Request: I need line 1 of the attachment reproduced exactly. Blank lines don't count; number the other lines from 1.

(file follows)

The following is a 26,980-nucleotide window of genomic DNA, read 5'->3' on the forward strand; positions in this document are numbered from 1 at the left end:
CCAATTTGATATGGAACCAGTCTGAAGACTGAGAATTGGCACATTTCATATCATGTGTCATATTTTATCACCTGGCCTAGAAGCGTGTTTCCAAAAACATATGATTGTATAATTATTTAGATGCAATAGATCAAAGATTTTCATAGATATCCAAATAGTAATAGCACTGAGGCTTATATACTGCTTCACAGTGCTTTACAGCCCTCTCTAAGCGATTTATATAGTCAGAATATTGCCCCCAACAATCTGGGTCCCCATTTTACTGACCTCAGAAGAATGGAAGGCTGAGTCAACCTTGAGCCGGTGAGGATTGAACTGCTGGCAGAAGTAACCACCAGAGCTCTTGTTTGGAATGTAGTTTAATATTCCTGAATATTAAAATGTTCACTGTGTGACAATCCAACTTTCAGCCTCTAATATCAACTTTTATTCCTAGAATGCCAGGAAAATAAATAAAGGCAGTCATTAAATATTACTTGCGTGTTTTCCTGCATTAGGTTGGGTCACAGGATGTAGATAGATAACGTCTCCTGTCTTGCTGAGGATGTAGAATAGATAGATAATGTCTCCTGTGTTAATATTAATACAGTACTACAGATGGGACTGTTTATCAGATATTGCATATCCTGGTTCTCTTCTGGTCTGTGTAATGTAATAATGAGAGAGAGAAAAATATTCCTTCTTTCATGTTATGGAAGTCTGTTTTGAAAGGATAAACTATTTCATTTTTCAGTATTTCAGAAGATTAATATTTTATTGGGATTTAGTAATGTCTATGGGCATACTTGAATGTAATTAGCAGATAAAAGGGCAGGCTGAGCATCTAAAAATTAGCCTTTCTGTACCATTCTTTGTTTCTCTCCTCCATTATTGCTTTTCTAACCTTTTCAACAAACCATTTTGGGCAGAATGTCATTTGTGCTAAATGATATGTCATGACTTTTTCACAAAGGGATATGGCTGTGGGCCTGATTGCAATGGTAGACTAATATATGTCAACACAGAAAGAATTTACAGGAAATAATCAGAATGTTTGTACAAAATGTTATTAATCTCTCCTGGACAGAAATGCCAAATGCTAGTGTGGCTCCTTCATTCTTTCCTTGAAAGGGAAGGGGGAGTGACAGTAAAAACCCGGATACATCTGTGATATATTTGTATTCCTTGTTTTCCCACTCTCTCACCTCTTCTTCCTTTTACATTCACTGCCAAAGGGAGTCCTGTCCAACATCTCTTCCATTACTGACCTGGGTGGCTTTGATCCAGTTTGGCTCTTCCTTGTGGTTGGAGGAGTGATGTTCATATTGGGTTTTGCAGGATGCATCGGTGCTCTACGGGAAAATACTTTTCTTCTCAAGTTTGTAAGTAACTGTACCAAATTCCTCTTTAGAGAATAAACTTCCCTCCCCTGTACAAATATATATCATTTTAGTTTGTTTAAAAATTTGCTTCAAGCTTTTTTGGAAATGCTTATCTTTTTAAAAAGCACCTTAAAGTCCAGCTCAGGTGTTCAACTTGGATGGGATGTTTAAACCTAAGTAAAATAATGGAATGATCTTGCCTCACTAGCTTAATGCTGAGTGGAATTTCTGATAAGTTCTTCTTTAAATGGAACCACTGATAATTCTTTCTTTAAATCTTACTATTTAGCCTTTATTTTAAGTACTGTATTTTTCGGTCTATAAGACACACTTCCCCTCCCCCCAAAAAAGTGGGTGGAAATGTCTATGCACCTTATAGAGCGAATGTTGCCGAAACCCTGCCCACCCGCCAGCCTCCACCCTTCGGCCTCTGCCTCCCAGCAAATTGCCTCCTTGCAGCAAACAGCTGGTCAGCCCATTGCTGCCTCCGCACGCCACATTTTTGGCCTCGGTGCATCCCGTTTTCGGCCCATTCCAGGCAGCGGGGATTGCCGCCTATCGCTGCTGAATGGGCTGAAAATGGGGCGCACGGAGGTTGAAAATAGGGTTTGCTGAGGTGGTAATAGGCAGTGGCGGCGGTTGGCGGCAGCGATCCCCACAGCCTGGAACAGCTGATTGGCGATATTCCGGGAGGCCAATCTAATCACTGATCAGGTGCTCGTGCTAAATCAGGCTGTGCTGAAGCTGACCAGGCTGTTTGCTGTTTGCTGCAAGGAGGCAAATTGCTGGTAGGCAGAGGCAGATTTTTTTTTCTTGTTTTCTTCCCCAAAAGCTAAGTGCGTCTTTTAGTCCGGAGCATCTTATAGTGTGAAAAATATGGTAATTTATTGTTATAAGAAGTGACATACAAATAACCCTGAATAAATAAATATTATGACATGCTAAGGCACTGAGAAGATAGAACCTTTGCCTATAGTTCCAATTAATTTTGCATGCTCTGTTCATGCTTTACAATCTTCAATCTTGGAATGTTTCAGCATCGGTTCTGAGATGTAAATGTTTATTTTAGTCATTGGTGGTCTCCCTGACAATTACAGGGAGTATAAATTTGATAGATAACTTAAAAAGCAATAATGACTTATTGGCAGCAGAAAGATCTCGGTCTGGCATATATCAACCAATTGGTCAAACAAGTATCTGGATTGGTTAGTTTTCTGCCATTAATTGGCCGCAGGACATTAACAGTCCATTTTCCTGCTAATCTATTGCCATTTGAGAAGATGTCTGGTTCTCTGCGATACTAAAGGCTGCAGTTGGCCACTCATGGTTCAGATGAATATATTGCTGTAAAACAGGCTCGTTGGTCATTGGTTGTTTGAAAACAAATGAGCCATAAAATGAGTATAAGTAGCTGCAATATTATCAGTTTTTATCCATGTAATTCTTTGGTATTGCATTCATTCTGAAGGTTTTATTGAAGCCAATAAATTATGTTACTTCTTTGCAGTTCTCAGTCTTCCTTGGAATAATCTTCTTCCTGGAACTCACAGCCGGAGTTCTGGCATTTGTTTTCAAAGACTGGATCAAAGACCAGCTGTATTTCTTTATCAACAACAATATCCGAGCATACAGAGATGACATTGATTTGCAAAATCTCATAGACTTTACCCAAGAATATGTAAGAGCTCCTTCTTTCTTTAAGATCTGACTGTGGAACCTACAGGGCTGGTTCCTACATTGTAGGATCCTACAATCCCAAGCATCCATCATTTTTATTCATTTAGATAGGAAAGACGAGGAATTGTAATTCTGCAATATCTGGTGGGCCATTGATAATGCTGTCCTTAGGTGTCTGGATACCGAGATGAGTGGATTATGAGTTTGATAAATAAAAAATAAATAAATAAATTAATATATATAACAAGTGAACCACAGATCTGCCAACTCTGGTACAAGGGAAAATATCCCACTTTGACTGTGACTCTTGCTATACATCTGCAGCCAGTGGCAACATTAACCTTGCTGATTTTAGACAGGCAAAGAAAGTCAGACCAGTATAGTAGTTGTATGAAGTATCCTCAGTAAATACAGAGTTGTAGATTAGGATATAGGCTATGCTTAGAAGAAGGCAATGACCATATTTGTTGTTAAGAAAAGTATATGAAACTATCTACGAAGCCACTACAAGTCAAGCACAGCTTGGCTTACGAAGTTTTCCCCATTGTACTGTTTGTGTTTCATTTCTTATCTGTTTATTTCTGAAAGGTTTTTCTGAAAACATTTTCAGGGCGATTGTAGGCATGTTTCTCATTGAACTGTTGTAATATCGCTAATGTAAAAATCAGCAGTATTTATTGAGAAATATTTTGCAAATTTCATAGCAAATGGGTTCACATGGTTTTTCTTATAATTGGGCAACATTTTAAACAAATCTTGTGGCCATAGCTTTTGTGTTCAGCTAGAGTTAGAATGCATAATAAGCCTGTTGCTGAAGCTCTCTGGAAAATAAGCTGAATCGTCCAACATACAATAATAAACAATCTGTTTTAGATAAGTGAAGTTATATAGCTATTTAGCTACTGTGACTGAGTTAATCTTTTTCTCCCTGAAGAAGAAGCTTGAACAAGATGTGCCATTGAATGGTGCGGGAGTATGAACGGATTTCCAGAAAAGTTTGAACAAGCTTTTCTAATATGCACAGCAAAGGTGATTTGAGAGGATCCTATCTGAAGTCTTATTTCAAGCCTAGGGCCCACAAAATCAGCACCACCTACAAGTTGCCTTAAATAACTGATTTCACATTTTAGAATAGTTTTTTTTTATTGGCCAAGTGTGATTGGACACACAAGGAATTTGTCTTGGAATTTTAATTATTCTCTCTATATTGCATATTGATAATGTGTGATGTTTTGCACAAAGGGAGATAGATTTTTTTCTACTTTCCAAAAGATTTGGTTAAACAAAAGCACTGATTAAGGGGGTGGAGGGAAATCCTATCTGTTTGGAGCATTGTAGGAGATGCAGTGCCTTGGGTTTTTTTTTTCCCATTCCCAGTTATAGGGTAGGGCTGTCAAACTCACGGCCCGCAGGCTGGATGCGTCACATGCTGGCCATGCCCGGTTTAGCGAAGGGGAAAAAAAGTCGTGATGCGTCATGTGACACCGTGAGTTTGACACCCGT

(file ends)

The following is a 26,980-nucleotide window of genomic DNA, read 5'->3' on the forward strand; positions in this document are numbered from 1 at the left end: